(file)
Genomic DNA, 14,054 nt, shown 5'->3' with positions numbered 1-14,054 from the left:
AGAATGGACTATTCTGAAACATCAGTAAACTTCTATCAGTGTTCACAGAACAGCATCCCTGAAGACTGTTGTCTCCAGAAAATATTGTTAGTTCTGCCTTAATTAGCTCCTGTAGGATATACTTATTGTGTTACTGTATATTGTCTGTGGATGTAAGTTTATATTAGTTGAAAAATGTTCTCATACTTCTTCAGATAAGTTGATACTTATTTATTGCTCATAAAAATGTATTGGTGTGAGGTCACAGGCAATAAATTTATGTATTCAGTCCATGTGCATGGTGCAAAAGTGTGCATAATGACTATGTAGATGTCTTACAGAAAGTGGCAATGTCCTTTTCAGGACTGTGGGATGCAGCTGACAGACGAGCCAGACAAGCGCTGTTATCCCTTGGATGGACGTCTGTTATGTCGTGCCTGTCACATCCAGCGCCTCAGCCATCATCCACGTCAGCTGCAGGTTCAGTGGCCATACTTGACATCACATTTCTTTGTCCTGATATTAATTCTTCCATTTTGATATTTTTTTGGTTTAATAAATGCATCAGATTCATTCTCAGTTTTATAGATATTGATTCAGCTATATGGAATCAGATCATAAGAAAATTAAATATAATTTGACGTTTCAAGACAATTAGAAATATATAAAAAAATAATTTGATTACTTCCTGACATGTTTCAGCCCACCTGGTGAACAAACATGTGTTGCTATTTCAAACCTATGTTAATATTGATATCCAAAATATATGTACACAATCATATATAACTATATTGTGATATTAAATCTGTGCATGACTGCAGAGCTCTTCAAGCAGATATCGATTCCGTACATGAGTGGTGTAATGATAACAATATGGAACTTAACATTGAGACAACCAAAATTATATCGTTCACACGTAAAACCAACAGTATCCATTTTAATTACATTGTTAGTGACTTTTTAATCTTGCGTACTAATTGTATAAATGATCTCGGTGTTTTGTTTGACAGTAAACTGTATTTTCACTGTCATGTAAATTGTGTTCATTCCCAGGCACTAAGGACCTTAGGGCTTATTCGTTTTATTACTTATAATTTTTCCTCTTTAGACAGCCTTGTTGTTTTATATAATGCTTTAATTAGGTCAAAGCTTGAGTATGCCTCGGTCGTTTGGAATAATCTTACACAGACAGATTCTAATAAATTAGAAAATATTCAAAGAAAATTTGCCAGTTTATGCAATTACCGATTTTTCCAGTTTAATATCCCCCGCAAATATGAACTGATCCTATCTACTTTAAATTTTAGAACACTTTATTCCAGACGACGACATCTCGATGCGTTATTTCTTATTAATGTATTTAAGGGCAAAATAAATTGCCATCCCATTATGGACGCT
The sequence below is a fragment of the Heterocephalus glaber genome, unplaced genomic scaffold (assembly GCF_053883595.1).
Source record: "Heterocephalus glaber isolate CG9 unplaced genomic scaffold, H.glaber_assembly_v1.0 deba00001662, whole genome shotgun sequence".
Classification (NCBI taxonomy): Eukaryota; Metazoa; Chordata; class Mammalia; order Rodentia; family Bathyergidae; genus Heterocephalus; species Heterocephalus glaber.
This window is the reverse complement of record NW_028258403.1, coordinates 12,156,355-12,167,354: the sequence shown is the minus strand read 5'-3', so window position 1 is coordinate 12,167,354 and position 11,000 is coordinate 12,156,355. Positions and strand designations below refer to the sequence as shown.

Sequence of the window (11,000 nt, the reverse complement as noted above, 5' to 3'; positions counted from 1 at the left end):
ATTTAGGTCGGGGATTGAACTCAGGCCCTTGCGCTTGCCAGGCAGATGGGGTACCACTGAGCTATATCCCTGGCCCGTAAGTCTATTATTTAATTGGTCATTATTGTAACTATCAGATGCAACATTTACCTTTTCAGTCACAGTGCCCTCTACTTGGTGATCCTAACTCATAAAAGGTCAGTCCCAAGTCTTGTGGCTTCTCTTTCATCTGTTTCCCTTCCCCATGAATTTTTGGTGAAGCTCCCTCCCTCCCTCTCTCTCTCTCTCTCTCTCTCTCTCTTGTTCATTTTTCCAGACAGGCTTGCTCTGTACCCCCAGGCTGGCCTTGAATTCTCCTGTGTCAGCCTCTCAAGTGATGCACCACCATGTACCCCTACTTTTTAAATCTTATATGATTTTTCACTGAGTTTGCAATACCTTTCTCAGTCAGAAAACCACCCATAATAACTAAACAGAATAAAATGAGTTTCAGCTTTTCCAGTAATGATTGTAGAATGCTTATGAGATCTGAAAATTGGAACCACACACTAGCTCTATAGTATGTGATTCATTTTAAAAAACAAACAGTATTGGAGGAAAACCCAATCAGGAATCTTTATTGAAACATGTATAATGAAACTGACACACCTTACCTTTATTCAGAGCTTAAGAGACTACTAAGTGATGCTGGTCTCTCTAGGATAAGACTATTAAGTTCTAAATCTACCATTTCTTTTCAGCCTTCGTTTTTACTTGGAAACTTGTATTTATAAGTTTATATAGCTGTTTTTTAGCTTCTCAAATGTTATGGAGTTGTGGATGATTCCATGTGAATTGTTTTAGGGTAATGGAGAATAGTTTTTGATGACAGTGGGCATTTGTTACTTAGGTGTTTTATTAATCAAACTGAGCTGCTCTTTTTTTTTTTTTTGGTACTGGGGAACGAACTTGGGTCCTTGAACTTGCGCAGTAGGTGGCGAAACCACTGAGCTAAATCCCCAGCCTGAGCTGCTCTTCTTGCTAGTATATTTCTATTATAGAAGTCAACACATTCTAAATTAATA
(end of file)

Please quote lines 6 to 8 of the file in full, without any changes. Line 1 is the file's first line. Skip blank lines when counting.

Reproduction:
This window is the reverse complement of record NW_028258403.1, coordinates 12,156,355-12,167,354: the sequence shown is the minus strand read 5'-3', so window position 1 is coordinate 12,167,354 and position 11,000 is coordinate 12,156,355. Positions and strand designations below refer to the sequence as shown.

Sequence of the window (11,000 nt, the reverse complement as noted above, 5' to 3'; positions counted from 1 at the left end):
ATTTAGGTCGGGGATTGAACTCAGGCCCTTGCGCTTGCCAGGCAGATGGGGTACCACTGAGCTATATCCCTGGCCCGTAAGTCTATTATTTAATTGGTCATTATTGTAACTATCAGATGCAACATTTACCTTTTCAGTCACAGTGCCCTCTACTTGGTGATCCTAACTCATAAAAGGTCAGTCCCAAGTCTTGTGGCTTCTCTTTCATCTGTTTCCCTTCCCCATGAATTTTTGGTGAAGCTCCCTCCCTCCCTCTCTCTCTCTCTCTCTCTCTCTCTCTTGTTCATTTTTCCAGACAGGCTTGCTCTGTACCCCCAGGCTGGCCTTGAATTCTCCTGTGTCAGCCTCTCAAGTGATGCACCACCATGTACCCCTACTTTTTAAATCTTATATGATTTTTCACTGAGTTTGCAATACCTTTCTCAGTCAGAAAACCACCCATAATAACTAAACAGAATAAAATGAGTTTCAGCTTTTCCAGTAATGATTGTAGAATGCTTATGAGATCTGAAAATTGGAACCACACACTAGCTCTATAGTATGTGATTCATTTTAAAAAACAAACAGTATTGGAGGAAAACCCAATCAGGAATCTTTATTGAAACATGTATAATGAAACTGACACACCTTACCTTTATTCAGAGCTTAAGAGACTACTAAGTGATGCTGGTCTCTCTAGGATAAGACTATTAAGTTCTAAATCTACCATTTCTTTTCAGCCTTCGTTTTTACTTGGAAACTTGTATTTATAAGTTTATATAGCTGTTTTTTAGCTTCTCAAATGTTATGGAGTTGTGGATGATTCCATGTGAATTGTTTTAGGGTAATGGAGAATAGTTTTTGATGACAGTGGGCATTTGTTACTTAGGTGTTTTATTAATCAAACTGAGCTGCTCTTTTTTTTTTTTTTGGTACTGGGGAACGAACTTGGGTCCTTGAACTTGCGCAGTAGGTGGCGAAACCACTGAGCTAAATCCCCAGCCTGAGCTGCTCTTCTTGCTAGTATATTTCTATTATAGAAGTCAACACATTCTAAATTAATA